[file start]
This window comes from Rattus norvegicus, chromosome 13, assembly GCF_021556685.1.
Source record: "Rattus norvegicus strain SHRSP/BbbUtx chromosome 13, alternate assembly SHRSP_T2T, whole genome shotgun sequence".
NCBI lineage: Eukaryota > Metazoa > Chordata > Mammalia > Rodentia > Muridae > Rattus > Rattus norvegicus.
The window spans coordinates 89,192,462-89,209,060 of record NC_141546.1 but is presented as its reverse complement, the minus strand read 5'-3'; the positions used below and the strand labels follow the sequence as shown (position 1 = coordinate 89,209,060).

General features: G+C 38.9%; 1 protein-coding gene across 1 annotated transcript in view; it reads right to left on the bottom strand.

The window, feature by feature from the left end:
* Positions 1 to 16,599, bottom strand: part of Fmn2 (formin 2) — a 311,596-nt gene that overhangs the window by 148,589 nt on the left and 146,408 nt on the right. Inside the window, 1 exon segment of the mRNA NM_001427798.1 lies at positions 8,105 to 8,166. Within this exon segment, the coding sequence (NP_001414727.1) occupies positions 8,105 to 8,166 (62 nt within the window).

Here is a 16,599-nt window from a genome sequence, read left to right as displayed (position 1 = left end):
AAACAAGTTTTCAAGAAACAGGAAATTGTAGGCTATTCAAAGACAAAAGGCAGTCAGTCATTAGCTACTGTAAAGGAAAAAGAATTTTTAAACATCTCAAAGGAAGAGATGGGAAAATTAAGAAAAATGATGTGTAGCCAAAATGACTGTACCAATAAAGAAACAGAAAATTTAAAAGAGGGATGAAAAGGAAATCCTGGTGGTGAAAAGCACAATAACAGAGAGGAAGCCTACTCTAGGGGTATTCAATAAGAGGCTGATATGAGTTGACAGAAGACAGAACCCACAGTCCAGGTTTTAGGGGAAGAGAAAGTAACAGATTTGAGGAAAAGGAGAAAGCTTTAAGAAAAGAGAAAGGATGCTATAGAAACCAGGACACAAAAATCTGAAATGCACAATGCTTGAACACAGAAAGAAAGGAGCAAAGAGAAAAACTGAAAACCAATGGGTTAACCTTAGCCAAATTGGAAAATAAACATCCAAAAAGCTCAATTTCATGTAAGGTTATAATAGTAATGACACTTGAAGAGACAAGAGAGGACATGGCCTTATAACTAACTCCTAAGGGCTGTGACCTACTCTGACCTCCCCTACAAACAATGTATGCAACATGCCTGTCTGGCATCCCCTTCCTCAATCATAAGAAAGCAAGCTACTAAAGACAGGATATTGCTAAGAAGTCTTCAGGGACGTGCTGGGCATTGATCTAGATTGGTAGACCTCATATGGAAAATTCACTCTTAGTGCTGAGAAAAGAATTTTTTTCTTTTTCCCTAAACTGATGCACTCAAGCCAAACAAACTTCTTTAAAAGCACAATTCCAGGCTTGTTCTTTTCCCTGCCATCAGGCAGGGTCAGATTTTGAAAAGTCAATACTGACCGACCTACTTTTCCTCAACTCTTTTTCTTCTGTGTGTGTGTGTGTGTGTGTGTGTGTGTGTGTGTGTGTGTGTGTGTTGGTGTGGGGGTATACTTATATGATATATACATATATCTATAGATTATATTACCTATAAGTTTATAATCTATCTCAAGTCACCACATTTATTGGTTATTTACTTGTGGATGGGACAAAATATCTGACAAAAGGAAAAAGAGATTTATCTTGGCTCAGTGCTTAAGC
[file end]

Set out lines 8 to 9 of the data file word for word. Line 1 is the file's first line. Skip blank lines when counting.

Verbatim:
Here is a 16,599-nt window from a genome sequence, read left to right as displayed (position 1 = left end):
AAACAAGTTTTCAAGAAACAGGAAATTGTAGGCTATTCAAAGACAAAAGGCAGTCAGTCATTAGCTACTGTAAAGGAAAAAGAATTTTTAAACATCTCAAAGGAAGAGATGGGAAAATTAAGAAAAATGATGTGTAGCCAAAATGACTGTACCAATAAAGAAACAGAAAATTTAAAAGAGGGATGAAAAGGAAATCCTGGTGGTGAAAAGCACAATAACAGAGAGGAAGCCTACTCTAGGGGTATTCAATAAGAGGCTGATATGAGTTGACAGAAGACAGAACCCACAGTCCAGGTTTTAGGGGAAGAGAAAGTAACAGATTTGAGGAAAAGGAGAAAGCTTTAAGAAAAGAGAAAGGATGCTATAGAAACCAGGACACAAAAATCTGAAATGCACAATGCTTGAACACAGAAAGAAAGGAGCAAAGAGAAAAACTGAAAACCAATGGGTTAACCTTAGCCAAATTGGAAAATAAACATCCAAAAAGCTCAATTTCATGTAAGGTTATAATAGTAATGACACTTGAAGAGACAAGAGAGGACATGGCCTTATAACTAACTCCTAAGGGCTGTGACCTACTCTGACCTCCCCTACAAACAATGTATGCAACATGCCTGTCTGGCATCCCCTTCCTCAATCATAAGAAAGCAAGCTACTAAAGACAGGATATTGCTAAGAAGTCTTCAGGGACGTGCTGGGCATTGATCTAGATTGGTAGACCTCATATGGAAAATTCACTCTTAGTGCTGAGAAAAGAATTTTTTTCTTTTTCCCTAAACTGATGCACTCAAGCCAAACAAACTTCTTTAAAAGCACAATTCCAGGCTTGTTCTTTTCCCTGCCATCAGGCAGGGTCAGATTTTGAAAAGTCAATACTGACCGACCTACTTTTCCTCAACTCTTTTTCTTCTGTGTGTGTGTGTGTGTGTGTGTGTGTGTGTGTGTGTGTGTGTGTGTTGGTGTGGGGGTATACTTATATGATATATACATATATCTATAGATTATATTACCTATAAGTTTATAATCTATCTCAAGTCACCACATTTATTGGTTATTTACTTGTGGATGGGACAAAATATCTGACAAAAGGAAAAAGAGATTTATCTTGGCTCAGTGCTTAAGC